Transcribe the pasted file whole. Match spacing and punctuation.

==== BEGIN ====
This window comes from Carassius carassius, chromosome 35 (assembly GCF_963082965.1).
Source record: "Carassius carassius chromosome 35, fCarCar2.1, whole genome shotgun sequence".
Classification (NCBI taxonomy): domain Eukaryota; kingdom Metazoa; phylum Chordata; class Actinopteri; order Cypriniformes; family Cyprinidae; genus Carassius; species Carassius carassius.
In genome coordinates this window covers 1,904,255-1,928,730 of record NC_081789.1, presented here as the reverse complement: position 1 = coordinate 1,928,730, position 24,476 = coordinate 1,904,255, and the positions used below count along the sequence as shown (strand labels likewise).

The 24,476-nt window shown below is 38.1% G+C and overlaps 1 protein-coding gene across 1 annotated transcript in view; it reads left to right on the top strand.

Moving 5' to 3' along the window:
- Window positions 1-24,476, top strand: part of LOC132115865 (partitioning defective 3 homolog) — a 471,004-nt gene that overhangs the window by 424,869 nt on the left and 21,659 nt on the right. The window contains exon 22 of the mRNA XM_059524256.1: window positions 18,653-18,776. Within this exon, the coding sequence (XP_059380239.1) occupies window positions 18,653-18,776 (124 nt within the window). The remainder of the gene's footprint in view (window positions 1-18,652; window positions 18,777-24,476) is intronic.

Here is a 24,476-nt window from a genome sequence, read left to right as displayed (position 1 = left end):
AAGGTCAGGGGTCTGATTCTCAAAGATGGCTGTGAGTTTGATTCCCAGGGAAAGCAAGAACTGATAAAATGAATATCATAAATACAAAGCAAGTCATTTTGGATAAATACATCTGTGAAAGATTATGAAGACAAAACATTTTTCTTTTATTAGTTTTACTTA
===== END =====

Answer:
This window comes from Carassius carassius, chromosome 35 (assembly GCF_963082965.1).
Source record: "Carassius carassius chromosome 35, fCarCar2.1, whole genome shotgun sequence".
Classification (NCBI taxonomy): domain Eukaryota; kingdom Metazoa; phylum Chordata; class Actinopteri; order Cypriniformes; family Cyprinidae; genus Carassius; species Carassius carassius.
In genome coordinates this window covers 1,904,255-1,928,730 of record NC_081789.1, presented here as the reverse complement: position 1 = coordinate 1,928,730, position 24,476 = coordinate 1,904,255, and the positions used below count along the sequence as shown (strand labels likewise).

The 24,476-nt window shown below is 38.1% G+C and overlaps 1 protein-coding gene across 1 annotated transcript in view; it reads left to right on the top strand.

Moving 5' to 3' along the window:
- Window positions 1-24,476, top strand: part of LOC132115865 (partitioning defective 3 homolog) — a 471,004-nt gene that overhangs the window by 424,869 nt on the left and 21,659 nt on the right. The window contains exon 22 of the mRNA XM_059524256.1: window positions 18,653-18,776. Within this exon, the coding sequence (XP_059380239.1) occupies window positions 18,653-18,776 (124 nt within the window). The remainder of the gene's footprint in view (window positions 1-18,652; window positions 18,777-24,476) is intronic.

Here is a 24,476-nt window from a genome sequence, read left to right as displayed (position 1 = left end):
AAGGTCAGGGGTCTGATTCTCAAAGATGGCTGTGAGTTTGATTCCCAGGGAAAGCAAGAACTGATAAAATGAATATCATAAATACAAAGCAAGTCATTTTGGATAAATACATCTGTGAAAGATTATGAAGACAAAACATTTTTCTTTTATTAGTTTTACTTA